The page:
After a consumer invokes the lemon law, the parties arbitrate the matter in an attempt to resolve it. Some statutes provide for a state-run Arbitration process. Others provide for arbitration provided by private groups such as the Better Business Bureau or even a manufacturersponsored panel. Arbitration is an informal trial with a panel or individual deciding the matter. Each side tells its story. Mechanics might testify on behalf of either side. Lawyers are not required but may increase a consumer's likelihood of prevailing or settling prior to the arbitration hearing.

According to one report, fewer than 10 percent of the cases handled by a manufacturersponsored panel are decided in the consumer's favor. Consumers tend to fare slightly better in cases handled by the Better Business Bureau and fare best of all under state-run arbitration procedures. An early 1990s survey of three states with state-run arbitration found that consumers were awarded a full refund or replacement car in at least half of the cases. Many states make the arbitrator's decision binding on the manufacturer but not on the consumer.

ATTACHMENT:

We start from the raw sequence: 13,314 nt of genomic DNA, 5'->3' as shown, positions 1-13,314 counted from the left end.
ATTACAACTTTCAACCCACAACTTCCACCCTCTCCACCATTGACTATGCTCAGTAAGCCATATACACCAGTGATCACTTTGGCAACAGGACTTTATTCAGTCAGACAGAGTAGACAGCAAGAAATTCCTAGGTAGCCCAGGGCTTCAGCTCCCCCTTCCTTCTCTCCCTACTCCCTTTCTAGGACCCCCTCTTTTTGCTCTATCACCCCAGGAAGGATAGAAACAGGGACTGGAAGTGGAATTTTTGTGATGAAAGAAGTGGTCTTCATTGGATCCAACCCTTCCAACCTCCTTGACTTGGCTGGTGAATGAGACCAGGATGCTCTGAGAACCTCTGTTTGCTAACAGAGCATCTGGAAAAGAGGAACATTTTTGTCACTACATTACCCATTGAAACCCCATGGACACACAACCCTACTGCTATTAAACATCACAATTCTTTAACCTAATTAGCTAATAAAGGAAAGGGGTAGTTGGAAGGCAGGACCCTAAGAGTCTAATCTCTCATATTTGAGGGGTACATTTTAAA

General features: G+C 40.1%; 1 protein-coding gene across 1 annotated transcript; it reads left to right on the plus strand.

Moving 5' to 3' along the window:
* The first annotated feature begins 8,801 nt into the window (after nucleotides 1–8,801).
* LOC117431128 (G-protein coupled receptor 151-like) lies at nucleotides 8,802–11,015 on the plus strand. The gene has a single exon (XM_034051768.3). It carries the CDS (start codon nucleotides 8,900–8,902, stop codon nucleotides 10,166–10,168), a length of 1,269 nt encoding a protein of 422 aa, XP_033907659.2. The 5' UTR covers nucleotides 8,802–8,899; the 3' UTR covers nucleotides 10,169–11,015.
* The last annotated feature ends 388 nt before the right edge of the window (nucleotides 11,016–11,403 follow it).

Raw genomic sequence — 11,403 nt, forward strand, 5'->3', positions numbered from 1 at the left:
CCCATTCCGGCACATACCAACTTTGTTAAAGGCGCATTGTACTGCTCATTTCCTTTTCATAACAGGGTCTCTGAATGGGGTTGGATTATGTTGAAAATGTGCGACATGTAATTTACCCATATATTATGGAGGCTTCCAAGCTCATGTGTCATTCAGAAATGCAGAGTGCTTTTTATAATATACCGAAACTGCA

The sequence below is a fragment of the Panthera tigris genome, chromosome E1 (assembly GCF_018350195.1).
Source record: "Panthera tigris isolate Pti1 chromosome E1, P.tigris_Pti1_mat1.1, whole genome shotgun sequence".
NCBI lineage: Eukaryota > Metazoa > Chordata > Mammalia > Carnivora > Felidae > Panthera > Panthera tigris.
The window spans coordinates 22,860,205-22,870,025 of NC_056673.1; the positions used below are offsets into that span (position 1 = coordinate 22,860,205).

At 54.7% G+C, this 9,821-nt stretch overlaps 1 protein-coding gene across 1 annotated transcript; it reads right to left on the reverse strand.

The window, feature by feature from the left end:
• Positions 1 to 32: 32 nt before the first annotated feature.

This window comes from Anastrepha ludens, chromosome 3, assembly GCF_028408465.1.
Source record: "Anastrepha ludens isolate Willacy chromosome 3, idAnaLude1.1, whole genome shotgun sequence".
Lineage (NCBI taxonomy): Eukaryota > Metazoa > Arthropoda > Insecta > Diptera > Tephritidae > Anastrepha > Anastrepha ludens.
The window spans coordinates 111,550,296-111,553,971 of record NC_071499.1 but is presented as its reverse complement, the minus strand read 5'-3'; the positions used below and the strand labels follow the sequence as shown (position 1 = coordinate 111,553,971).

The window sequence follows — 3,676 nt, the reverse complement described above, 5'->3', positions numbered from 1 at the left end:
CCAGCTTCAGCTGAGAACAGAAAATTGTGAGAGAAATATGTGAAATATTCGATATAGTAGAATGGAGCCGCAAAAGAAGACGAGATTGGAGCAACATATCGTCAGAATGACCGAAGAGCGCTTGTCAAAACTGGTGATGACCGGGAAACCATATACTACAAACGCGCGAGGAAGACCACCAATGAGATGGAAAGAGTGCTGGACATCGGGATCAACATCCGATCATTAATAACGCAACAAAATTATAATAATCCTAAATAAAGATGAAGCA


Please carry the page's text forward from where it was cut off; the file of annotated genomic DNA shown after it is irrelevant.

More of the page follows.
During arbitration automakers frequently argue that the consumer abused the car or failed to service the vehicle properly or that the defect does not substantially affect the car's safety or value. For this reason consumers should save all documentation about a vehicle and should keep meticulous records of all service problems. One owner of a top-of-the-line luxury car succeeded in arbitration for a whining noise in the air conditioner because an advertising brochure promised that the car would be a soothing and calming haven.

States vary on whether the manufacturer or the consumer chooses the remedy. A lemon owner is entitled to a refund of the vehicle's purchase price, including sales tax, license, and fees, or a new, comparable car—minus a deduction for the value of the owner's use of the lemon. Some states also provide that the manufacturer reimburse the owner's attorney's fees and costs for bringing the lawsuit.